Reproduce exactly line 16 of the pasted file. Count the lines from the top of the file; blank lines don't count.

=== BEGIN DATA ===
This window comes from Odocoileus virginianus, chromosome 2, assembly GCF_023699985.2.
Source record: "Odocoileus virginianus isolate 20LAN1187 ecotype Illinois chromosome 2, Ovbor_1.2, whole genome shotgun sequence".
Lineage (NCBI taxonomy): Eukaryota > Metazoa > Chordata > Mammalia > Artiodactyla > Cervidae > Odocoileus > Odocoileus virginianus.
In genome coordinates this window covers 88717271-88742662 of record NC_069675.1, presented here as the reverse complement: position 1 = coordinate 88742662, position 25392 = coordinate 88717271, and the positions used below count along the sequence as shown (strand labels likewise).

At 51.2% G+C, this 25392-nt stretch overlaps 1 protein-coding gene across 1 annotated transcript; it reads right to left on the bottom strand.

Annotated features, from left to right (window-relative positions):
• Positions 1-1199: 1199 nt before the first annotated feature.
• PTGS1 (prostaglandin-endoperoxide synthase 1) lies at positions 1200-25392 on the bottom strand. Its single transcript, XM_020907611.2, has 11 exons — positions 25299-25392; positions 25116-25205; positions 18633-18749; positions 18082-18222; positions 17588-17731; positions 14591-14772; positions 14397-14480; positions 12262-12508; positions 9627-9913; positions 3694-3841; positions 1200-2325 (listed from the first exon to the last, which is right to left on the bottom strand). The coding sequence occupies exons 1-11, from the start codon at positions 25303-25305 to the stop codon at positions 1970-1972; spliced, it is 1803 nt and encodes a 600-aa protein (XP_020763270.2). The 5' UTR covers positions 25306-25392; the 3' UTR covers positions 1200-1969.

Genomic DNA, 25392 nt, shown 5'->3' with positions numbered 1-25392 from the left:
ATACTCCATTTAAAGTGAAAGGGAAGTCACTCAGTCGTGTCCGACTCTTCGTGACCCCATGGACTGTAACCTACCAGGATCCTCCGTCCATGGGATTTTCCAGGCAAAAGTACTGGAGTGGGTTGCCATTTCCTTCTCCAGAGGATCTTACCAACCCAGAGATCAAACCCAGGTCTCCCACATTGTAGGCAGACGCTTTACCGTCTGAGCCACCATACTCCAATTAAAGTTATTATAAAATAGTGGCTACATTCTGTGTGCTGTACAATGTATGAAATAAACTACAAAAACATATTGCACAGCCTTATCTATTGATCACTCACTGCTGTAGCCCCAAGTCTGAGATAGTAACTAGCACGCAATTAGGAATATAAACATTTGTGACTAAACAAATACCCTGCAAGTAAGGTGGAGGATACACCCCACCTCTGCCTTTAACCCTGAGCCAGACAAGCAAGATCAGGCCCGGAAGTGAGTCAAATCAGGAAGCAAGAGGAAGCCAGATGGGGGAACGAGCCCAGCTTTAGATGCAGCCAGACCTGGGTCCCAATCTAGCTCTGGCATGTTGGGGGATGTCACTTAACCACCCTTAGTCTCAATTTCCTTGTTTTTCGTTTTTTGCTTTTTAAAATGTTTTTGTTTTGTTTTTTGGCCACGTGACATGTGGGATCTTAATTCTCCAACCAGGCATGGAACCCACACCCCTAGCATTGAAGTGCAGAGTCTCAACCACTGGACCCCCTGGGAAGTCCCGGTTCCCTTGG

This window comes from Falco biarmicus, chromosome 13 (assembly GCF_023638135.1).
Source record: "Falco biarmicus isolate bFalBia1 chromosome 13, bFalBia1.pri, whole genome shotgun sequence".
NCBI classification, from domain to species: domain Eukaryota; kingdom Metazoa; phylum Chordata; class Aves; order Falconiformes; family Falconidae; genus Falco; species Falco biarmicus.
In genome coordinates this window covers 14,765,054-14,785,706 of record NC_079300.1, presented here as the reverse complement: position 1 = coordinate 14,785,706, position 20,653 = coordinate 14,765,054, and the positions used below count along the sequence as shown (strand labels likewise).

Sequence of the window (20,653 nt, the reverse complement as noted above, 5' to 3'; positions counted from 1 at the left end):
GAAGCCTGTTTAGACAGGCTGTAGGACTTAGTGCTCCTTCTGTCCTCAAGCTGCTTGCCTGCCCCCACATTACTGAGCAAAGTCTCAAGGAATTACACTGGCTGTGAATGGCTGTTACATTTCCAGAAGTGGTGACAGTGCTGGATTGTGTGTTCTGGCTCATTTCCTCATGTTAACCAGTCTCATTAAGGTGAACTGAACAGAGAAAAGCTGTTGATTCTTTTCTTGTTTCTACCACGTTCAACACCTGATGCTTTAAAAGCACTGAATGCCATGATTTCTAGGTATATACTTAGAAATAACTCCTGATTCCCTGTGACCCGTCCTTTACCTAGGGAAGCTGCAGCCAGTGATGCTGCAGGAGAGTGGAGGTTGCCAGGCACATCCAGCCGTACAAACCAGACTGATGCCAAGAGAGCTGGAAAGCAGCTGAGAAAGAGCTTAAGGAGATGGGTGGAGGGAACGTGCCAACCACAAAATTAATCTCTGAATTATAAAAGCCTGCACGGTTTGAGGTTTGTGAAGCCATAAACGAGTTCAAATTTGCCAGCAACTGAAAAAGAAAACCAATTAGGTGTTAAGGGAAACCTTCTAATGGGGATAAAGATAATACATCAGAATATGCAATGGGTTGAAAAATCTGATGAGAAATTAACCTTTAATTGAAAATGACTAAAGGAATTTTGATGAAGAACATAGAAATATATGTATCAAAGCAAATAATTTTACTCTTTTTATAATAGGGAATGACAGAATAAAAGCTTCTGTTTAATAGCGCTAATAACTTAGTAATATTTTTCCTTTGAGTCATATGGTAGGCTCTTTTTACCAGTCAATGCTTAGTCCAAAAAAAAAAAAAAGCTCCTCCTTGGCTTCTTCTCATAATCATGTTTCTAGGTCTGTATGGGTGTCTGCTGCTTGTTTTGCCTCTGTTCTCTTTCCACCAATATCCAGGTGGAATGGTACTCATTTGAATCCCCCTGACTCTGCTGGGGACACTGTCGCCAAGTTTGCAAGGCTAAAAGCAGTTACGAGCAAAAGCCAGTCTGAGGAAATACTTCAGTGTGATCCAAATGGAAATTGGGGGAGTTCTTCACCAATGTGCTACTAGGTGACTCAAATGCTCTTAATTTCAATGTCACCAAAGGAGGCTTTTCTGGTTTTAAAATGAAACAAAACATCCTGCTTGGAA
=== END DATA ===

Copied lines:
GAAGCCTGTTTAGACAGGCTGTAGGACTTAGTGCTCCTTCTGTCCTCAAGCTGCTTGCCTGCCCCCACATTACTGAGCAAAGTCTCAAGGAATTACACTGGCTGTGAATGGCTGTTACATTTCCAGAAGTGGTGACAGTGCTGGATTGTGTGTTCTGGCTCATTTCCTCATGTTAACCAGTCTCATTAAGGTGAACTGAACAGAGAAAAGCTGTTGATTCTTTTCTTGTTTCTACCACGTTCAACACCTGATGCTTTAAAAGCACTGAATGCCATGATTTCTAGGTATATACTTAGAAATAACTCCTGATTCCCTGTGACCCGTCCTTTACCTAGGGAAGCTGCAGCCAGTGATGCTGCAGGAGAGTGGAGGTTGCCAGGCACATCCAGCCGTACAAACCAGACTGATGCCAAGAGAGCTGGAAAGCAGCTGAGAAAGAGCTTAAGGAGATGGGTGGAGGGAACGTGCCAACCACAAAATTAATCTCTGAATTATAAAAGCCTGCACGGTTTGAGGTTTGTGAAGCCATAAACGAGTTCAAATTTGCCAGCAACTGAAAAAGAAAACCAATTAGGTGTTAAGGGAAACCTTCTAATGGGGATAAAGATAATACATCAGAATATGCAATGGGTTGAAAAATCTGATGAGAAATTAACCTTTAATTGAAAATGACTAAAGGAATTTTGATGAAGAACATAGAAATATATGTATCAAAGCAAATAATTTTACTCTTTTTATAATAGGGAATGACAGAATAAAAGCTTCTGTTTAATAGCGCTAATAACTTAGTAATATTTTTCCTTTGAGTCATATGGTAGGCTCTTTTTACCAGTCAATGCTTAGTCCAAAAAAAAAAAAAAGCTCCTCCTTGGCTTCTTCTCATAATCATGTTTCTAGGTCTGTATGGGTGTCTGCTGCTTGTTTTGCCTCTGTTCTCTTTCCACCAATATCCAGGTGGAATGGTACTCATTTGAATCCCCCTGACTCTGCTGGGGACACTGTCGCCAAGTTTGCAAGGCTAAAAGCAGTTACGAGCAAAAGCCAGTCTGAGGAAATACTTCAGTGTGATCCAAATGGAAATTGGGGGAGTTCTTCACCAATGTGCTACTAGGTGACTCAAATGCTCTTAATTTCAATGTCACCAAAGGAGGCTTTTCTGGTTTTAAAATGAAACAAAACATCCTGCTTGGAA